There would not be many over the years who have come off the Flat with a rating of 109 to tackle the juvenile hurdling division and connections look to be keeping their options open as he is still a colt. He has, after all, only had five starts on the Flat.

The ground at Leopardstown last weekend would have been plenty quick enough for Sir Erec, who has a bit of a knee action, and I reckon there will much more to come when he gets more cut in the ground.

Jack Kennedy celebrates on Apple's Jade
Jack Kennedy celebrates on Apple's Jade

O'Brien building up a head of steam

With the Irish jumping scene being largely dominated by Messrs Mullins and Elliott, Joseph O’Brien’s growing presence in the top races is to be welcomed.

Already, he is a massively successful trainer with a Melbourne Cup and Irish Derby on his CV and his mixing it with the other two powerhouses adds some much needed diversity to the Irish jumping scene - by golly it needs it.

On Saturday, O’Brien’s Le Richebourg, also owned by JP McManus, enhanced his Arkle Trophy claims by winning the Irish equivalent (and like the Spring Juvenile Hurdle, led home an O’Brien 1-2) in tremendous style.

Note that his winning time was only a tenth of a second slower than Min’s in the Dublin Chase and he is now as short as 3-1 favourite with Sky Bet for the Festival’s opening chase of the meeting.

O’Brien could make a flying start to the Festival as there has to be a chance that, with Sir Erec going for the Triumph later in the week, his other smart four-year-old Fakir D’oudairies will be pointed towards the Sky Bet Supreme Novices Hurdle.

When he won the Triumph Hurdle Trial by 13 lengths last month, Fakir led home yet another stable 1-2 (Joseph is making a habit of this) with the McManus-owned Fine Brunello in second.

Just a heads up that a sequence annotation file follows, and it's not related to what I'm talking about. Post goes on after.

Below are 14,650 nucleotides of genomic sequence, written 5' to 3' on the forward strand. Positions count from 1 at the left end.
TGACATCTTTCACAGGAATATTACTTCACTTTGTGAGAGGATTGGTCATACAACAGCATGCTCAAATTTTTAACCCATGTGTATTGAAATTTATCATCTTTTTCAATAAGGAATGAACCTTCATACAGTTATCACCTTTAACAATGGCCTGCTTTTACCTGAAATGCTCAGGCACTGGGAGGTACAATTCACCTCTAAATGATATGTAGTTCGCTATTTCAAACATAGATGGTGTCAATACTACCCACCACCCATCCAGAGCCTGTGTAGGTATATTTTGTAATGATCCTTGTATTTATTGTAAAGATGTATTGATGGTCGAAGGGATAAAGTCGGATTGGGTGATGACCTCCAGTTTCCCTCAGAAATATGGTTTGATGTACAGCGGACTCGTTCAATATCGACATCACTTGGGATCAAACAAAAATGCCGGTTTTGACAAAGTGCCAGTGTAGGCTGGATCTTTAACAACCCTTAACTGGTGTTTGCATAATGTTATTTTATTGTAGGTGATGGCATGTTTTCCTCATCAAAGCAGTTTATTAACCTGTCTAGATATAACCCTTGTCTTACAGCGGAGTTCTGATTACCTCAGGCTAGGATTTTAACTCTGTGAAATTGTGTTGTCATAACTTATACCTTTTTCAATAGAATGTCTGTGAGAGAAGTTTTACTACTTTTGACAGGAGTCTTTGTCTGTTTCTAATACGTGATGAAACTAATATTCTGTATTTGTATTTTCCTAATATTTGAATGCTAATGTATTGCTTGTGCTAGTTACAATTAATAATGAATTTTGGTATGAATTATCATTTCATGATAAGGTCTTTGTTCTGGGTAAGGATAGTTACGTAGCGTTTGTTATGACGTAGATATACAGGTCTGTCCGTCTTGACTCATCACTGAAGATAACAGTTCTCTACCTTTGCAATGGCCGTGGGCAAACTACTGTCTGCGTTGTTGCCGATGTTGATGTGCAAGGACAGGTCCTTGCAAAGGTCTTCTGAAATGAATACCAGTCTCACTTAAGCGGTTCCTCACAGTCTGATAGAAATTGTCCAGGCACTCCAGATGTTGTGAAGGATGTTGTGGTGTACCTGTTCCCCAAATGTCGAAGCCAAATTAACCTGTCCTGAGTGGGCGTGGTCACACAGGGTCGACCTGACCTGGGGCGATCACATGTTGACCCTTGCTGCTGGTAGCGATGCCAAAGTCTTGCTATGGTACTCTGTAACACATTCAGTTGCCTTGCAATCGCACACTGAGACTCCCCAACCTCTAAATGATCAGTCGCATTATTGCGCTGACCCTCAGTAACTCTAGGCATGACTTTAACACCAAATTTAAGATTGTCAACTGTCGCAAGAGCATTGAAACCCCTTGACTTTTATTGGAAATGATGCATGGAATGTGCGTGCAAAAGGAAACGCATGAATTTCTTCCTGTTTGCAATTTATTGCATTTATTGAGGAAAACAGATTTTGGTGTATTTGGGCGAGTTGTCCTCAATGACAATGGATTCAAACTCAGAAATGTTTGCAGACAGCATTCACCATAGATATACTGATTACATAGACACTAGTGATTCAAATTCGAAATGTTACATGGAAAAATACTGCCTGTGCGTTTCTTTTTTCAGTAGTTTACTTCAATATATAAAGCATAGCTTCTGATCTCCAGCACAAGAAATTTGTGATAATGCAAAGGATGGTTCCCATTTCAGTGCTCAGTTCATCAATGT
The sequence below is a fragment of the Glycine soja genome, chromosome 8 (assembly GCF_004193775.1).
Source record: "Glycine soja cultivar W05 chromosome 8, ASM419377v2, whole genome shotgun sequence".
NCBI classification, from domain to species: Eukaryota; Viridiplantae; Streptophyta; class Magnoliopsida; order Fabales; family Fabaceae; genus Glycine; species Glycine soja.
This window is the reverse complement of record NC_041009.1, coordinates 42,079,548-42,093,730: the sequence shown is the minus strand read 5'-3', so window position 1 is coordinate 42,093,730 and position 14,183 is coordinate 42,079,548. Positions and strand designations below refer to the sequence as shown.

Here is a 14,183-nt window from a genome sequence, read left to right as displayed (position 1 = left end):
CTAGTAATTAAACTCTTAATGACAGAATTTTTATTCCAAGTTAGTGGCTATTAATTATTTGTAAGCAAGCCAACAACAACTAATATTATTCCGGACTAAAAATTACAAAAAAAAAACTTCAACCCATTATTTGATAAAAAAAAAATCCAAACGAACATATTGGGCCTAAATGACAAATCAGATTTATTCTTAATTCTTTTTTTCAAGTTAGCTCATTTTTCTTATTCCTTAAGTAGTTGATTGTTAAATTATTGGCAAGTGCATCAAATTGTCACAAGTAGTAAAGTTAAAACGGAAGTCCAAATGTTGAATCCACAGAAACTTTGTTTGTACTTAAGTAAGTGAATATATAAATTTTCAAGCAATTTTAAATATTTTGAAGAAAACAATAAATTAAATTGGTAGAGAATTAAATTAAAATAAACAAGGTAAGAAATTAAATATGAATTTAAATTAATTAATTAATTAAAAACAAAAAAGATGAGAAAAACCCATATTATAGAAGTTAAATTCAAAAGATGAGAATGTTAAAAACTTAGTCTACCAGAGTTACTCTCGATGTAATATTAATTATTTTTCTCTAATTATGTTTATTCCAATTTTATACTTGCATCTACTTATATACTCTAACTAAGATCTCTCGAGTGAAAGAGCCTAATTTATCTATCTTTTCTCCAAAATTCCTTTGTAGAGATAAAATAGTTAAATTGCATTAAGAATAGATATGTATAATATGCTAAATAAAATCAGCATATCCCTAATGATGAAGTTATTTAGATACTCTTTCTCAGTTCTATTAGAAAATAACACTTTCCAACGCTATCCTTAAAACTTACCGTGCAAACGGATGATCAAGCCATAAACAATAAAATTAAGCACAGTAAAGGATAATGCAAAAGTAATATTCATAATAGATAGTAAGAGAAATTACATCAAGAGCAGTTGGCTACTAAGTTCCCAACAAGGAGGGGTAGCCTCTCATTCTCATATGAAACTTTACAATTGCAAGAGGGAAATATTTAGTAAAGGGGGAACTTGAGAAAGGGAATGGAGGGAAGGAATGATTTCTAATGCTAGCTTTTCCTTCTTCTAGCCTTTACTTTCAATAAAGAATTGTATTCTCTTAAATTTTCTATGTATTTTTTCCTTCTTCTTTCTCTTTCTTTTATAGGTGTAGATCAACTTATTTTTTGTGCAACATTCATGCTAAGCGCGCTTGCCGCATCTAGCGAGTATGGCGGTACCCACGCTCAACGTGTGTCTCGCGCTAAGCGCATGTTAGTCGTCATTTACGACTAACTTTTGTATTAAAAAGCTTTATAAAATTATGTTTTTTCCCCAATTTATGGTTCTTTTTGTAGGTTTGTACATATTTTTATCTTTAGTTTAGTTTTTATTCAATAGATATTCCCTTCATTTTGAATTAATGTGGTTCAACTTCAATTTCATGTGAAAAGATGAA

I hear that McManus was so impressed that he has snapped up Fakir D’oudairies and it would make perfect sense for him to be diverted to a different race, especially one in which the younger horses get a handy 8lb from their elders.

Darren Weir

The swift fall from grace of Darren Weir, one of Australia’s leading trainers, who was banned this week for four years, has sent shock waves reverberating around the horse racing world.

Weir had developed a reputation of being a genius at the way he would improve horses out of all recognition, especially when they had been sent to him from other yards.

But now we know, following a police raid and the discovery of electric shock devices called “jiggers” that he was not only cheating but being cruel to his racehorses too.

The shock would be administered, on the gallops, after a horse had been struck by the whip to make it go faster.

Some might think that a lifetime ban would have been more appropriate. Still, it is hard to see the Melbourne Cup-winning trainer coming back from this.

It is a sad case on many fronts and raises so many questions about whether there are others out there using similar devices. It would be naïve to think not.

What is strange about it is that Weir was massively successful with over 600 horses registered to him, a staggering number. How long had he been breaking the rules and how many race results had been affected as a consequence?

The implications obviously go beyond the racecourse and into the breeding sheds too.

In short, this is a massive story, every bit as big as the Al Zarooni scandal over here.